A team from the English University of Cambridge has made a solar powered reactor The journal Nature Synthesis publishes Monday a study capable of turning plastic waste and greenhouse gases into sustainable fuels.
The reactor consists of two separate compartments, one for plastics and the other for gases, allows you to convert two waste streams into two chemicals at the same time. According to the authors, this is the first time that this has been achieved with a system driven by light.
According to the magazine, the reactor uses a perovskite-based light absorber, a “promising alternative” to silicon for next-generation solar cells.
The team designed various catalysts to be integrated into the light absorber, so that they could be changed depending on the desired end product.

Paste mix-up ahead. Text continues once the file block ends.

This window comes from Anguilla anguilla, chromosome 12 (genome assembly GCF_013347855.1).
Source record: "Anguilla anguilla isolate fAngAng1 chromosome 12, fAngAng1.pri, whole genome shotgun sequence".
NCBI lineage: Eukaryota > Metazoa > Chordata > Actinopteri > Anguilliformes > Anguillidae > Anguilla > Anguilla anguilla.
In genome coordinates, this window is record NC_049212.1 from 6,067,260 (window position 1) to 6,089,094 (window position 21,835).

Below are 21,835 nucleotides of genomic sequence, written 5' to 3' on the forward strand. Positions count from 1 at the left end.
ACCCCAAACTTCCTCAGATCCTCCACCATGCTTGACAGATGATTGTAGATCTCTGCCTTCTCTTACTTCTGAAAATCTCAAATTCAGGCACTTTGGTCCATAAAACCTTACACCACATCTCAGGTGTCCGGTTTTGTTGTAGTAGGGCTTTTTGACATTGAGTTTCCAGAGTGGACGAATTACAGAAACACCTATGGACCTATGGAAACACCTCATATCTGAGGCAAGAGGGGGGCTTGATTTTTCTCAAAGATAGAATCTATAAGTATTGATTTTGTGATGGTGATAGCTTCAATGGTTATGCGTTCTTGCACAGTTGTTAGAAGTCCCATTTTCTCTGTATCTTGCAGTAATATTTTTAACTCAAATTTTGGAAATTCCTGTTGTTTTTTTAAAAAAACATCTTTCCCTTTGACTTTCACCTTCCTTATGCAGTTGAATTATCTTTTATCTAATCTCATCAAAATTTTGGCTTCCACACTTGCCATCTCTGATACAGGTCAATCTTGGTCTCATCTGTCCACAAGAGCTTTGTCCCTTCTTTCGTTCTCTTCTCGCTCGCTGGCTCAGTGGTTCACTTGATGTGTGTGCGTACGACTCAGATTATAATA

The authors explain that the reactor converts carbon dioxide (CO2) and plastics into various useful components in various industrial sectors.
In experiments, CO2 was converted to syngasThe key to sustainable liquid fuels and plastic bottles turned glycolic acidWhich is used in the cosmetics industry.
“Converting waste into something usable using solar energy is one of the main goals of our research,” says Erwin Reisner from the Yusuf Hamid Department of Chemistry, University of Cambridge.
His colleague, Subhajit Bhattacharjee, explains that “the invention of a solar-powered technology that can tackle plastic pollution and greenhouse gases at the same time could be key to the development of a circular economy.”